Groundwater has played a key role in success of Green Revolution in India especially in original Green Revolution states comprising Punjab, Haryana, and western Uttar Pradesh (UP). Data from minor irrigation census 2011 shows that the three states (Punjab, Haryana and UP) account for 55 percent of the tube wells in India.

The paper provides an excellent overview of the global groundwater economy and assesses the opportunities it offers for irrigated agriculture and also the risks it poses for depleting and degrading aquifer systems.

Ground Water Resources Assessment is carried out at periodical intervals jointly by State Ground Water Departments and Central Ground Water Board under the overall supervision of the State Level Committee on Ground Water Assessment. Previous such joint exercises were carried out in 1980, 1995 and 2004 and 2009.

Various steps taken by the state government to check the depleting water table appear to have started bearing fruit.

With limited land resources, inadequate energy supply, and growing water stress, South Asia faces the challenge of providing enough water and energy to grow enough food for the burgeoning population. Using secondary data from diverse sources, this paper explores the food, water, and energy nexus from a regional dimension, emphasizing the role of Hindu Kush Himalayan (HKH) ecosystem services in sustaining food, water, and energy security downstream.

Goa is one of the foremost states to implement the Goa ground water Regulation Act, 2A02 (Goa Act 1 of 2002). Government has already notified the Ground Water Officers for North and South districts of Goa and also the Ground Water Cell under the chairmanship of Chief Engineer, WRD. Government of Goa has also made rules under the Act.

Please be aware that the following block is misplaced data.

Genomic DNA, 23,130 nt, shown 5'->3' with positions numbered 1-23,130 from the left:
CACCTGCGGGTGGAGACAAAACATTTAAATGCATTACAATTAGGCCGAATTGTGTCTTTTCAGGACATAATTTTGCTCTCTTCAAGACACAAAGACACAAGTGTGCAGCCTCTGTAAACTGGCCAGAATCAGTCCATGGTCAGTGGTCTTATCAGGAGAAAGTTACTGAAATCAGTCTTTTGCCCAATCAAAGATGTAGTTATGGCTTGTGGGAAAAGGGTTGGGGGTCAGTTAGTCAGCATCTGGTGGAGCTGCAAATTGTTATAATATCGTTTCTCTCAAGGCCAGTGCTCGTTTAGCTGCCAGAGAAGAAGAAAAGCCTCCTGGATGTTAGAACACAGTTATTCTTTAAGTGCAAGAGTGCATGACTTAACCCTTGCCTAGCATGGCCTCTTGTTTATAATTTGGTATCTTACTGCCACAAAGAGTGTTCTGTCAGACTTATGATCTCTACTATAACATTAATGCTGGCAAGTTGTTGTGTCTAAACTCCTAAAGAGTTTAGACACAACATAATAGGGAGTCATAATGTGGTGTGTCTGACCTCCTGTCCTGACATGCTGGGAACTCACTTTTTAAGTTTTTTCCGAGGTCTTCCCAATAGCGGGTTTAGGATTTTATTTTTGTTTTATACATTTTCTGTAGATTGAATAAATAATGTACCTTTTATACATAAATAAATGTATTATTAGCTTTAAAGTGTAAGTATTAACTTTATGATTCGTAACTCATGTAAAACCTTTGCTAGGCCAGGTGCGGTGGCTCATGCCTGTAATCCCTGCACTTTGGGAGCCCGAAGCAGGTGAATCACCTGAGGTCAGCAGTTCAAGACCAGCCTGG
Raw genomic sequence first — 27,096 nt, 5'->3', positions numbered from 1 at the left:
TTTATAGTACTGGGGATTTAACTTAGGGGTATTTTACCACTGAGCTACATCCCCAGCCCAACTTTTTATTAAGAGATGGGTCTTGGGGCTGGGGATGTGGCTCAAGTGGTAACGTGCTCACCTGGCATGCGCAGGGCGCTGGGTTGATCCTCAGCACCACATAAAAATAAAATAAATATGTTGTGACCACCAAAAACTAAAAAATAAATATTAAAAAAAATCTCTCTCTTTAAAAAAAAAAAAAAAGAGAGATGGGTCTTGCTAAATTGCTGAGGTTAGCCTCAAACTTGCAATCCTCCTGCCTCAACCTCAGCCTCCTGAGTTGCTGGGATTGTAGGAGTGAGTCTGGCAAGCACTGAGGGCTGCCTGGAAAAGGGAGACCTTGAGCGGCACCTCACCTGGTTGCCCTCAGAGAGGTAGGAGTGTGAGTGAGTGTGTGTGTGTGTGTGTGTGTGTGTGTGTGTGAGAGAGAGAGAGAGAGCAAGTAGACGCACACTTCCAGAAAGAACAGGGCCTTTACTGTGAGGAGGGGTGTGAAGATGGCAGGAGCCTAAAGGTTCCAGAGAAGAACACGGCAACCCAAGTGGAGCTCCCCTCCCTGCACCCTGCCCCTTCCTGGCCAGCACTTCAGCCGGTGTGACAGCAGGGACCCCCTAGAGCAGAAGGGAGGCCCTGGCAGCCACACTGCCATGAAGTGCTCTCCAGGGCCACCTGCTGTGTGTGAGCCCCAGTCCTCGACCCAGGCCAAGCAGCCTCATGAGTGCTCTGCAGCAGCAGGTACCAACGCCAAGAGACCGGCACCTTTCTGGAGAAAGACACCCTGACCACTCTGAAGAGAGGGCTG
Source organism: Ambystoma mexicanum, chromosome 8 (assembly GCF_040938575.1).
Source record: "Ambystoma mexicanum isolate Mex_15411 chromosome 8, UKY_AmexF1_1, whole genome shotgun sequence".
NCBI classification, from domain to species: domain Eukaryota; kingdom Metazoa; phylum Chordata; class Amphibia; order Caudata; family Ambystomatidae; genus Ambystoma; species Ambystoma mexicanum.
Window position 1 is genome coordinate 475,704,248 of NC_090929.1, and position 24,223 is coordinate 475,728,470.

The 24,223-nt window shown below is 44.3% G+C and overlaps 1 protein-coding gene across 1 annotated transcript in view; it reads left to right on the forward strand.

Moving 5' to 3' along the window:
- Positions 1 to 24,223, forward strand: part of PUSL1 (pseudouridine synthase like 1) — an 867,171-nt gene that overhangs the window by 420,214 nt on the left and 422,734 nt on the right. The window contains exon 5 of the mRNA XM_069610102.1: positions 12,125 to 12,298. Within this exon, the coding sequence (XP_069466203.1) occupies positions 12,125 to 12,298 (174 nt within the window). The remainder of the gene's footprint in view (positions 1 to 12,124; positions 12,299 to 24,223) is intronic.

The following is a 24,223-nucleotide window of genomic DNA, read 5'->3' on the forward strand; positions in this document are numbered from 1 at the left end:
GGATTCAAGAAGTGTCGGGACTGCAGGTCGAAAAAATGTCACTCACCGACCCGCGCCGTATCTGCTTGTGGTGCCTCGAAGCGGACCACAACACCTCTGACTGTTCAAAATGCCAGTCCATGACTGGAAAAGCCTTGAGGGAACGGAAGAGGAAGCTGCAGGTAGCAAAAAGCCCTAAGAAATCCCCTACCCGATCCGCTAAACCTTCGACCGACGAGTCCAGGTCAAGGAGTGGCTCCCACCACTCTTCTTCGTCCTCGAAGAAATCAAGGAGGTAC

This note is in response to the article “Major Insights from India’s Minor Irrigation Censuses: 1986-87 to 2006-07” (EPW, 29 June 2013) by Mukherji, Rawat and Shah. The authors claim to offer an understanding of the
evolution of ground water irrigation in India.

Blame it on the deficient rains last year or its overexploitation by farmers, the groundwater level has fallen alarmingly in Sangrur district.

Globally, groundwater use is intensifying to meet demands for irrigation, urban supply, industrialization, and, in some instances, electrical power generation. In response to hydroclimatic variability, surface water is being substituted with groundwater, which must be viewed as a strategic resource for climate adaptation. In this sense, the supply of electricity for pumping is an adaptation policy tool. Additionally, planning for climate-change mitigation must consider CO2 emissions resulting from pumping.

General category would be allotted 15,000 connections (60 per cent), priority categories 7,500 (30 per cent), besides 2,500 (10 per cent) to the miscellaneous category